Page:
I attended an outdoor program May 29 to mark the 50th anniversary of a brutally modernist landmark in Church Hill, now the home of the nonprofit ChildSavers.
Commissioned in 1968 as the home of WRVA radio, the two-story white concrete and sprinkled with mica building and its iconic communications tower were designed by the high-spirited American architect Philip Johnson.
When Johnson undertook this Richmond project, he'd become the toast of sophisticated architectural aficionados for such recent designs as the New York Pavilion at the 1964 World's Fair, a new wing for Manhattan's Museum of Modern Art, and both the Dumbarton Oaks Museum and Kreeger House in Washington. His own 1949 home, the minimalist Glass House in New Canaan, Connecticut, long delighted critics.
For the radio station's spring 1968 dedication, the architect flew in from New York. Others in attendance included Gov. Mills E. Godwin, the station's owner, William T. Reed, general manager John Tansey, and broadcasters Alden Aaroe and Lou Dean.
They all knew that the building's design and prominent location overlooking Shockoe Valley on a knoll at 220 N. 22nd St. was very much about place-making and neighborhood revitalization. The sharply focused restoration of historic Church Hill had been underway for a decade.
But as I settle into my folding chair on ChildSavers' lawn facing Johnson's resplendent temple and tower, I feel a pang of irony. En route to Church Hill for the birthday celebration of this 1960s landmark, I passed the crossroads of Ninth and Broad streets, where a wrecking crane was slugging it out with the last steel beams of another modern masterwork, the General Assembly Building.
That building's western wing was designed in 1964 by the Richmond firm Marcellus Wright Associates. In a wasteful act of hubris, the General Assembly and its clerks screamed "mold and asbestos," to doom the handsome high-rise and most of its adjoining and elegant older building. The replacement no doubt will be efficient. But an exceptional piece of architecture is now dust.
Johnson's radio station also faced a shaky future when new owners moved operations elsewhere. The tome "Buildings of Virginia" from Oxford University Press lauded the architecturally acclaimed Church Hill landmark but cautioned: "It is currently empty, its function uncertain."
Fortunately, the narrative arc was different from that of the General Assembly Building. Fifteen years ago an enlightened and energetic organization, the Memorial Child Guidance Clinic, which delivered counseling and psychiatric care since 1924 to thousands of area children from sites in Church Hill and other neighborhoods, acquired the complex.
At the anniversary celebration last week, two men were singled out for meritorious service. Board member E. Carlton Wilton initially had challenged the board to raise the money for converting the radio station to a clinic. And Doug Burford, a veteran advertising and marketing guru, was given a shout-out for re-branding the organization ChildSavers, thus giving the 94-year-old organization a moniker equal to the spunk of the modernist landmark it had acquired.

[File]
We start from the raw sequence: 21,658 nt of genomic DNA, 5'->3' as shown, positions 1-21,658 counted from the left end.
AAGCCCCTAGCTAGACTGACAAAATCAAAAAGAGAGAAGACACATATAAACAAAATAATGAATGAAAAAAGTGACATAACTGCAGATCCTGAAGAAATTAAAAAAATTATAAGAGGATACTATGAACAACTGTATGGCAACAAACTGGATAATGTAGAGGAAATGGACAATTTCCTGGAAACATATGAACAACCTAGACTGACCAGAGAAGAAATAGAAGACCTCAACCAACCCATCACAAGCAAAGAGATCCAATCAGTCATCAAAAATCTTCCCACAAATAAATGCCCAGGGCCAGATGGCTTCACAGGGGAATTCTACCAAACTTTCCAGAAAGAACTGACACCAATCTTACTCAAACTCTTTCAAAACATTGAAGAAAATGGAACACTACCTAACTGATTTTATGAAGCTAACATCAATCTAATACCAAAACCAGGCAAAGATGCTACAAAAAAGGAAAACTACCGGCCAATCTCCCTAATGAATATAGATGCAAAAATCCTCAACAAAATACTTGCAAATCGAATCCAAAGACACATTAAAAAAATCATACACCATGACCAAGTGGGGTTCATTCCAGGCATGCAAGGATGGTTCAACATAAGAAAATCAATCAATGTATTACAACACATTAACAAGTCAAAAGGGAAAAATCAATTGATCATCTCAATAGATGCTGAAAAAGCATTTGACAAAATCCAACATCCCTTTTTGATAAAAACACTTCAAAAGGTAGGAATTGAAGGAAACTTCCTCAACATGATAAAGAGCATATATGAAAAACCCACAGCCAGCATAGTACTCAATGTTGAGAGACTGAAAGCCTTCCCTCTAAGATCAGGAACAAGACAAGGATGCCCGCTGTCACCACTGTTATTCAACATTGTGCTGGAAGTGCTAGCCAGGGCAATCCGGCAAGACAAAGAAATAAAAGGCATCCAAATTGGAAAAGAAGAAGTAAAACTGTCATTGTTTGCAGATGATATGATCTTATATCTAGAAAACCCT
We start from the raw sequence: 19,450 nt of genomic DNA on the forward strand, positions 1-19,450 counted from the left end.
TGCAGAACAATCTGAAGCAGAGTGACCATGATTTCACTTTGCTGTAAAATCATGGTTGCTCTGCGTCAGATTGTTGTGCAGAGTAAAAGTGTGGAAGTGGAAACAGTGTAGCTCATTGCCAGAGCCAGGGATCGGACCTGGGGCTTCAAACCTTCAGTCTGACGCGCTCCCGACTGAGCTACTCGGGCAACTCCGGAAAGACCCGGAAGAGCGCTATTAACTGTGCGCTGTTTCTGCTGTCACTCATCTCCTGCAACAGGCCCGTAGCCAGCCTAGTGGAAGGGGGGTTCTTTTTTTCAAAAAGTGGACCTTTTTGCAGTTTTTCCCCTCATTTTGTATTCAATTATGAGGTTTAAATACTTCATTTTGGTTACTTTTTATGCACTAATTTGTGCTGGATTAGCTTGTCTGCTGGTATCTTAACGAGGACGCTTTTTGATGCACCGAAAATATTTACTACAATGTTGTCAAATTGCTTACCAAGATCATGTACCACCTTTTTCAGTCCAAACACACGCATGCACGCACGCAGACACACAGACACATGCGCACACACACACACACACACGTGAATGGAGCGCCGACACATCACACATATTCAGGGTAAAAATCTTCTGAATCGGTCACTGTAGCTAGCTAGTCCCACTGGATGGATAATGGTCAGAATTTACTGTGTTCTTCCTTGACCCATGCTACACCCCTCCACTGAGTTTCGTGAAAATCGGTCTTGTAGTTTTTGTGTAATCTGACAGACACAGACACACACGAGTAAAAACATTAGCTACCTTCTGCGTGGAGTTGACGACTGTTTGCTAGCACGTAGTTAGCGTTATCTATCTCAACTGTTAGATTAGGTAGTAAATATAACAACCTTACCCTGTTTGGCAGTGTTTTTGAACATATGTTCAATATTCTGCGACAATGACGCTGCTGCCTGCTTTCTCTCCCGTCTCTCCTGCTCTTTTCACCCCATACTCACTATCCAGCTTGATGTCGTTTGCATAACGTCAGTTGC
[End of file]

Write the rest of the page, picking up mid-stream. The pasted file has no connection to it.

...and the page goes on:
Indeed, if ChildSavers is entrusted with the mental recovery and health of 6,000 children a year, it stands to reason that similarly it has been a worthy steward of this distinguished building.
The two-story building, with one of the stories below ground, underwent an overhaul guided by the Richmond architecture firm Baskervill, which respected Johnson's minimalist intent but injected elements appropriately welcoming to the young clients. "We wanted it child friendly, not childish," says L. Robert Bolling, ChildSavers' executive director.
Interior sight lines and the huge, bug-eyedlike windows remain. But bright colors and cheerful signs have been used strategically. And importantly, upbeat artworks cover hallway walls, adding additional avenues for reflection and delight. It is nearly a museum of top tier, regional artists.
But the exterior remains unique and ChildSavers embraces its setting. Soon after the building's completion, the radio station asked the architect to reflect on what had guided the building's creation.
Johnson wrote: "We decided early… not to make it fit with the older buildings on Church Hill, NOT to copy the old bricks, the old iron trim. … We decided on the most radical material with which to build … concrete! It is also one of the ugliest materials in the world. But just because it was ugly was not a reason not to use it. We wanted to … make concrete that was beautiful."
And he did.
Many of the children who find their way here via social workers, teachers, police and the courts have been exposed to the most horrific and violent life-shattering aspects of community and family life. It is fitting that just as Johnson created a masterwork out of a rough building material, ChildSavers seeks to transition children from rough times to at least a shot at beauty as they navigate their young lives.
Johnson, who died in 2004, never could have envisioned that his high-profile radio station, designed to help energize a neighborhood architecturally, five decades later would be a place for renewing the lives of children. S